The camera histogram (see Figure 1) is a great tool. It is one of the advantages of shooting digital. The camera histogram allows a photographer to evaluate exposure. If the exposure is off, the photographer can reshoot and capture the image with a proper exposure. The camera histogram is also a great learning tool that accelerates the learning curve. New techniques or approaches can be tried, and the exposure results instantly evaluated. The photographer can immediately learn what works and what doesn't. Then, he can proceed to shoot accordingly.
However, as with many things digital, it takes a bit of understanding to properly use a camera histogram. Indiscriminate use of the camera histogram, without understanding how it operates, can actually result in incorrect exposure decisions.
The camera histogram shown in Figure 1 is a brightness histogram that shows the brightness dynamic range of the captured image (i.e., the range from the darkest to the lightest tones in the image that maintain accurate detail) that results from the settings that were active in the camera at the time an image was taken (in addition to the camera brightness histogram, some cameras have separate camera RGB histograms, which will be covered later). Unfortunately, there are two hidden problems with the camera brightness histogram. First, the camera brightness histogram shows the dynamic range of an image that utilizes the settings that were active in the camera at the time that the image was taken. This is fine for those that shoot JPEG images. However, those that shoot raw may use different settings. Thus, the camera brightness histogram is not necessarily an accurate indicator of exposure for those that shoot raw. Second, the camera brightness histogram shows the brightness dynamic range. It is possible that the camera brightness histogram could show an acceptable exposure when, in reality, one or two of the color channels has been clipped resulting in a loss of detail.
As stated in the paragraph above, the camera brightness histogram shows the dynamic range that results from the settings that were active in the camera at the time an image was taken. However, the dynamic range of a raw file is almost always greater than if the same image is produced with the camera settings (e.g., a JPEG image). Thus, the camera brightness histogram is a fairly accurate indicator of the dynamic range of an image that was shot in JPEG mode but not for an image that was shot as a raw file. The settings for an image that is converted from a raw file are established in the raw converter. This is one of the big advantages of raw. Usually, the settings used in the raw converter are different than the settings that were in the camera when the image was taken -- this generally results in a different dynamic range than that shown in the camera brightness histogram.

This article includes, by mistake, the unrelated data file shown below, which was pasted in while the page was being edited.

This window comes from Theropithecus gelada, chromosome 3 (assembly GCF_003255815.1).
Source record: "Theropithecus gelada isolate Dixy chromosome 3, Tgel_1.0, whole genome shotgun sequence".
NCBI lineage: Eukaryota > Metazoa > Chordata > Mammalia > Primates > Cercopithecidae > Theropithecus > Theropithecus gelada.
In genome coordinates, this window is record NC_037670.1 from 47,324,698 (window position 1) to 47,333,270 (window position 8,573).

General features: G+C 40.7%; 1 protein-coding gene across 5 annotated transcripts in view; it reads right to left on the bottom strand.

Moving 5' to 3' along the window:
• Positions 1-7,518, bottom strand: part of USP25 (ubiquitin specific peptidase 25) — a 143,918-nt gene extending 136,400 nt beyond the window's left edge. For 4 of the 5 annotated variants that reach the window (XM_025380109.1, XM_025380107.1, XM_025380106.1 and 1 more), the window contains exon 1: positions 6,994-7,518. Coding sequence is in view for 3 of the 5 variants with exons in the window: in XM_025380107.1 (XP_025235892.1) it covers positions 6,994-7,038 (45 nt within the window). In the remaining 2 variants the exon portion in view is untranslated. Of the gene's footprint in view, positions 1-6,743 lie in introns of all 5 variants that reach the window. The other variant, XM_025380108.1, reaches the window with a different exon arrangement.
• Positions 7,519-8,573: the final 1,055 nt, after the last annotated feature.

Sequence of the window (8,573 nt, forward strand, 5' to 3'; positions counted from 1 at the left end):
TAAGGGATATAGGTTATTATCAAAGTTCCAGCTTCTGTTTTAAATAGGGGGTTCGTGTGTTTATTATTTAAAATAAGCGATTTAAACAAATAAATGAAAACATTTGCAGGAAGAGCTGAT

For instance, testing has shown that one of my digital cameras has a dynamic range of seven stops when shot in JPEG mode with the default settings. However, the same testing shows that a raw image from that camera, that is converted in a raw converter, can contain up to 9.67 stops of dynamic range. In other words, the camera brightness histogram will show a dynamic range that is 2.67 stops smaller than the dynamic range of the converted file. Further analysis shows that the converted file contains 0.67 stops more dynamic range in the highlights and two stops more dynamic range in the shadows than the JPEG file.
Another problem that sometimes occurs with the camera brightness histogram is that it may show no indication of clipping, but one or two of the three color channels may actually be clipped to a small degree. This will cause a loss of detail. In addition to a camera brightness histogram, some cameras also have camera RGB histograms (see Figure 2). These histograms show the dynamic range for each of the three color channels. For those that have a camera with RGB histograms, this problem is not an issue as long as the photographer chooses to use the camera RGB histograms instead of the camera brightness histogram.
Those photographers that have cameras with only a brightness histogram have three choices: 1) they can bracket their shots, 2) they can adjust the exposure to reduce the possibility of clipping in the channels (e.g., reduce the exposure to protect the highlights from clipping), or 3) they can expose as they normally would and run the risk of clipping the channels. Those that shoot raw with cameras that display only brightness histograms may have one other option. The extra dynamic range afforded by the raw format, over that shown in the camera brightness histogram, may reduce or eliminate the possibility of clipping one or two of the channels, in the image converted from the raw file, as long as the brightness histogram in the camera shows no signs of clipping.
One thing to keep in mind with respect to the camera RGB histograms is that they suffer from the same problem as the camera brightness histogram. The camera RGB histograms show the dynamic range, for each channel, that results from the settings that were active in the camera at the time an image was taken. Thus, the camera RGB histograms are fairly accurate indicators of the channel dynamic ranges of an image that was shot in JPEG mode but not for an image that was shot in raw.
Those photographers that want the best exposures must learn how to interpret the camera histograms to properly set the exposure.